C-band satellite transmissions occupy the 4 to 8 GHz frequency range. These relatively low frequencies translate to larger wavelengths than Ku-band or Ka-band. These larger wavelengths of the C-band mean that a larger satellite antenna is required to gather the minimum signal strength, and therefore the minimum size of an average C-band antenna is approximately 2-3 meters in diameter as shown in Figure 2.
Geosynchronous Earth Orbit (GEO) Satellites
Today, the overwhelming majority of satellites in orbit around the earth are positioned at a point 22,238 miles above the earth's equator in a special type of geosynchronous earth orbit (GSO) known as Geostationary earth orbit (GEO), or what is sometimes called Clarke orbit. This is in honor of Arthur C. Clarke, the man who first suggested in 1945 that satellites in geosynchronous orbits could be used for communications purposes. As shown in Figure 4, it is at the precise distance of 22,238 miles that a satellite can maintain an orbit with a period of rotation around the earth exactly equal to 24 hours. Since the satellites revolve at the same rotational speed of the earth, they appear stationary from the earth’s surface. That's why most earth station antennas (satellite dishes) don't need to move once they have been properly aimed at a target satellite in the sky. The mathematical derivation of the Clarke orbit is a straight-forward calculus problem.(1)
Low Earth Orbit (LEO) Satellites
Proposed LEO satellites are divided into three categories: little LEOs, big LEOs, and Mega-LEOs. LEOs will orbit at a distance of only 500 to 1000 miles above the earth. This relatively short distance reduces transmission delay to only .05 seconds and further reduces the need for sensitive and bulky receiving equipment. Little LEOs will will operate in the 800 MHz (.8 GHz) range, big LEOs will operate in the 2 GHz or above range, and Mega-LEOs will operate in the 20-30 GHz range. The higher frequencies associated with Mega-LEOs translates into more information carrying capacity and the capability of real-time, low delay video transmission. Microsoft Corporation and McCaw Cellular (now known as AT&T Wireless Services) have partnered to deploy 840 satellites to form Teledesic, a proposed Mega-LEO satellite network.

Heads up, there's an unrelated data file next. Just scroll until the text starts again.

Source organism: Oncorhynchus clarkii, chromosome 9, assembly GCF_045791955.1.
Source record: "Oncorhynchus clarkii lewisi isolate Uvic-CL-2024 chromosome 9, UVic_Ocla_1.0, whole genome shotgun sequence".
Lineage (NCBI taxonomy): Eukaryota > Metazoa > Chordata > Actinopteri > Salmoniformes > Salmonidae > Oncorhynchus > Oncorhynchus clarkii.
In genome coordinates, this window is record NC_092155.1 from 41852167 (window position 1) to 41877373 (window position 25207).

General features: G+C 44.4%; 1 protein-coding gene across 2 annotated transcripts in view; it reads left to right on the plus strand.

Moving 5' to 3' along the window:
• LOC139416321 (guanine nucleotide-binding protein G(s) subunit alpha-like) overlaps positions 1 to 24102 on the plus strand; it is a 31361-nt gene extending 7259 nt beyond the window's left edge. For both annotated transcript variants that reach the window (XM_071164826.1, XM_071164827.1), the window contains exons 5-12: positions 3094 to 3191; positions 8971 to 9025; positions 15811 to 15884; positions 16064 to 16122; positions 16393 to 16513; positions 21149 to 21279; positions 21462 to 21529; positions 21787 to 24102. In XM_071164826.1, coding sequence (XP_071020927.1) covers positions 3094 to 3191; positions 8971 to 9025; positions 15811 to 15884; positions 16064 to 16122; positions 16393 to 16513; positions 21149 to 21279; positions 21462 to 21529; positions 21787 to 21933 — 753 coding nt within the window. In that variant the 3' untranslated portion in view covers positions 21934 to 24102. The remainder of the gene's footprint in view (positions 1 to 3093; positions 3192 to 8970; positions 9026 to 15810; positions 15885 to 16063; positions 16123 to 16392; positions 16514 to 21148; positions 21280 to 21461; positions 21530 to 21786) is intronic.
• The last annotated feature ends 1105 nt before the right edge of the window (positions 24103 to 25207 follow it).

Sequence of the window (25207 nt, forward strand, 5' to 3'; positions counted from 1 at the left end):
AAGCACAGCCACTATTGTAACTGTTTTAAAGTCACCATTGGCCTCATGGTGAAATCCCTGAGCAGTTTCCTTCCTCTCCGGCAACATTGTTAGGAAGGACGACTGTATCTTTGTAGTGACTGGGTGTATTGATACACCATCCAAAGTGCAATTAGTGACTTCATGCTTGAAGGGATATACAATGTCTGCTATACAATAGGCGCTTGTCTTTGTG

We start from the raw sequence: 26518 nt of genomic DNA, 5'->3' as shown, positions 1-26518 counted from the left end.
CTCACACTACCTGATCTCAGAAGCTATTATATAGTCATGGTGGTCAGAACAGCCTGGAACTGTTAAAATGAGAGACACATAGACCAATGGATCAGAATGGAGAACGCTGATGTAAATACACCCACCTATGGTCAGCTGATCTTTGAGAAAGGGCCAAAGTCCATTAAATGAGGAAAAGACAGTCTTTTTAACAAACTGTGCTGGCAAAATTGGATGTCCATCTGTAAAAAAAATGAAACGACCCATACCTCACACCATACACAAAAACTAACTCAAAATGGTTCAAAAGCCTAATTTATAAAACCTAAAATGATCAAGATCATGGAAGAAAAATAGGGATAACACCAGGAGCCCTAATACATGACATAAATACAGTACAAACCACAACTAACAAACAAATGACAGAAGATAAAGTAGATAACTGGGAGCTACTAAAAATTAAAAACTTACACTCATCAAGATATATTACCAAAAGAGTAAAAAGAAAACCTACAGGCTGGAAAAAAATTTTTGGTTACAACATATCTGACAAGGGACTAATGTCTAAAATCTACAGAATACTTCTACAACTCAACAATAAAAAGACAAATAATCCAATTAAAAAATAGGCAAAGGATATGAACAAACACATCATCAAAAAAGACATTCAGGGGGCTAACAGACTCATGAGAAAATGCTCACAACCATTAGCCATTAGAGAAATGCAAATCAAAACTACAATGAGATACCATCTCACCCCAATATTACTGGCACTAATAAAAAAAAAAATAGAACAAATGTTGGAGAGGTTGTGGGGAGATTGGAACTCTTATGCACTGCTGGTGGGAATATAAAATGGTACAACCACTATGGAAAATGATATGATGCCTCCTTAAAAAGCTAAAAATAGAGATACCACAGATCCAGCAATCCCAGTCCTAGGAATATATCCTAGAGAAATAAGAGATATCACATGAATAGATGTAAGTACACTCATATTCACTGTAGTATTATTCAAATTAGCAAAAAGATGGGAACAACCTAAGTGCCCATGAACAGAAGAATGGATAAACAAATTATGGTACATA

High Altitude Long Endurance (HALE) Platforms
Experimental HALE platforms are essentially highly efficient and lightweight airplanes carrying communications equipment that will act as very low earth orbit geosynchronous satellites. These crafts will be powered by high efficiency turbine engines or a combination of battery and solar power. At an altitude of only 70,000 feet, HALE platforms will offer transmission delays of less than .001 seconds and even better signal strength for very lightweight hand-held receiving devices.(2)
With more than 200 satellites up there in geosynchronous orbit, how do we keep them from running into each other or from attempting to use the same location in space? To tackle that problem, international regulatory bodies like the International Telecommunications Union (ITU) and national government organizations like the Federal Communications Commission (FCC) designate the locations on the geosynchronous orbit where communications satellites can be located. These locations are specified in degrees of longitude and are known as orbital slots. In response to the huge demand for orbital slots, the FCC and ITU have progressively reduced the required spacing down to only 2 degrees for C-band and Ku-band satellites.
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